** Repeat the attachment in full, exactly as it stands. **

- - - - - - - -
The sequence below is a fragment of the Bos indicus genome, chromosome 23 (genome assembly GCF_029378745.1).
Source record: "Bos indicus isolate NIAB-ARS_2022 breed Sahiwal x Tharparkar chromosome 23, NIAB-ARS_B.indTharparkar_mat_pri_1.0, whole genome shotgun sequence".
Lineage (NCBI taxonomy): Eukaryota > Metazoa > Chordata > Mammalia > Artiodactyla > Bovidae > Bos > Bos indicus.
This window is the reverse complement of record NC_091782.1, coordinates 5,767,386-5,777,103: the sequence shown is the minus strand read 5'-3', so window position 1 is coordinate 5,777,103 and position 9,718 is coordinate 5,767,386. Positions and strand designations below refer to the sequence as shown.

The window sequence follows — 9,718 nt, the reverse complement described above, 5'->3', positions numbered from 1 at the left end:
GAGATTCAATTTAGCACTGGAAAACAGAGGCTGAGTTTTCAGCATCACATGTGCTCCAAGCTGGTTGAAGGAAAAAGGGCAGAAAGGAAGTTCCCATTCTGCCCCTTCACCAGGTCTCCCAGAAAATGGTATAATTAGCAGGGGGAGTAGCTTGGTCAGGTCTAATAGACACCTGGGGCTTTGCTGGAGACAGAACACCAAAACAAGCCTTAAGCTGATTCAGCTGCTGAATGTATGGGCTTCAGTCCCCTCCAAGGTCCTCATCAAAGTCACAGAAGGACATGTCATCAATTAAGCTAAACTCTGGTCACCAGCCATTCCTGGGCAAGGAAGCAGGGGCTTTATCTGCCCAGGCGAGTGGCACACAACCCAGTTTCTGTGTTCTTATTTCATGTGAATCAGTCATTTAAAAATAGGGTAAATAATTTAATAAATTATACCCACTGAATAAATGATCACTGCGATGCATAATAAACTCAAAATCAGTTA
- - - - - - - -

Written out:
The sequence below is a fragment of the Bos indicus genome, chromosome 23 (genome assembly GCF_029378745.1).
Source record: "Bos indicus isolate NIAB-ARS_2022 breed Sahiwal x Tharparkar chromosome 23, NIAB-ARS_B.indTharparkar_mat_pri_1.0, whole genome shotgun sequence".
Lineage (NCBI taxonomy): Eukaryota > Metazoa > Chordata > Mammalia > Artiodactyla > Bovidae > Bos > Bos indicus.
This window is the reverse complement of record NC_091782.1, coordinates 5,767,386-5,777,103: the sequence shown is the minus strand read 5'-3', so window position 1 is coordinate 5,777,103 and position 9,718 is coordinate 5,767,386. Positions and strand designations below refer to the sequence as shown.

The window sequence follows — 9,718 nt, the reverse complement described above, 5'->3', positions numbered from 1 at the left end:
GAGATTCAATTTAGCACTGGAAAACAGAGGCTGAGTTTTCAGCATCACATGTGCTCCAAGCTGGTTGAAGGAAAAAGGGCAGAAAGGAAGTTCCCATTCTGCCCCTTCACCAGGTCTCCCAGAAAATGGTATAATTAGCAGGGGGAGTAGCTTGGTCAGGTCTAATAGACACCTGGGGCTTTGCTGGAGACAGAACACCAAAACAAGCCTTAAGCTGATTCAGCTGCTGAATGTATGGGCTTCAGTCCCCTCCAAGGTCCTCATCAAAGTCACAGAAGGACATGTCATCAATTAAGCTAAACTCTGGTCACCAGCCATTCCTGGGCAAGGAAGCAGGGGCTTTATCTGCCCAGGCGAGTGGCACACAACCCAGTTTCTGTGTTCTTATTTCATGTGAATCAGTCATTTAAAAATAGGGTAAATAATTTAATAAATTATACCCACTGAATAAATGATCACTGCGATGCATAATAAACTCAAAATCAGTTA